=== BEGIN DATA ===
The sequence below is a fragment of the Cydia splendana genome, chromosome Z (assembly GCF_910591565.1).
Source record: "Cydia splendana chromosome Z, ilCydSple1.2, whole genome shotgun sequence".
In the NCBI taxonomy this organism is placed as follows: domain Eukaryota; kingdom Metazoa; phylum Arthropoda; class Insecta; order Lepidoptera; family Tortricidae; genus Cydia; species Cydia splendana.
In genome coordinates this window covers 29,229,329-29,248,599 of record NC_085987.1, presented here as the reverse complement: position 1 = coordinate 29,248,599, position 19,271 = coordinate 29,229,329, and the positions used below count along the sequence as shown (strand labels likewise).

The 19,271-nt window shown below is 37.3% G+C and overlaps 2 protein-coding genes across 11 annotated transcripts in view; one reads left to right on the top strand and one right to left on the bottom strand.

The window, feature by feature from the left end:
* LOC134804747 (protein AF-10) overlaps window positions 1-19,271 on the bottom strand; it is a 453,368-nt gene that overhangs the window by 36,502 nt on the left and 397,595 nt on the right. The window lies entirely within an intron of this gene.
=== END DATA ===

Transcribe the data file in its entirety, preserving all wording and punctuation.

The sequence below is a fragment of the Cydia splendana genome, chromosome Z (assembly GCF_910591565.1).
Source record: "Cydia splendana chromosome Z, ilCydSple1.2, whole genome shotgun sequence".
In the NCBI taxonomy this organism is placed as follows: domain Eukaryota; kingdom Metazoa; phylum Arthropoda; class Insecta; order Lepidoptera; family Tortricidae; genus Cydia; species Cydia splendana.
In genome coordinates this window covers 29,229,329-29,248,599 of record NC_085987.1, presented here as the reverse complement: position 1 = coordinate 29,248,599, position 19,271 = coordinate 29,229,329, and the positions used below count along the sequence as shown (strand labels likewise).

The 19,271-nt window shown below is 37.3% G+C and overlaps 2 protein-coding genes across 11 annotated transcripts in view; one reads left to right on the top strand and one right to left on the bottom strand.

The window, feature by feature from the left end:
* LOC134804747 (protein AF-10) overlaps window positions 1-19,271 on the bottom strand; it is a 453,368-nt gene that overhangs the window by 36,502 nt on the left and 397,595 nt on the right. The window lies entirely within an intron of this gene.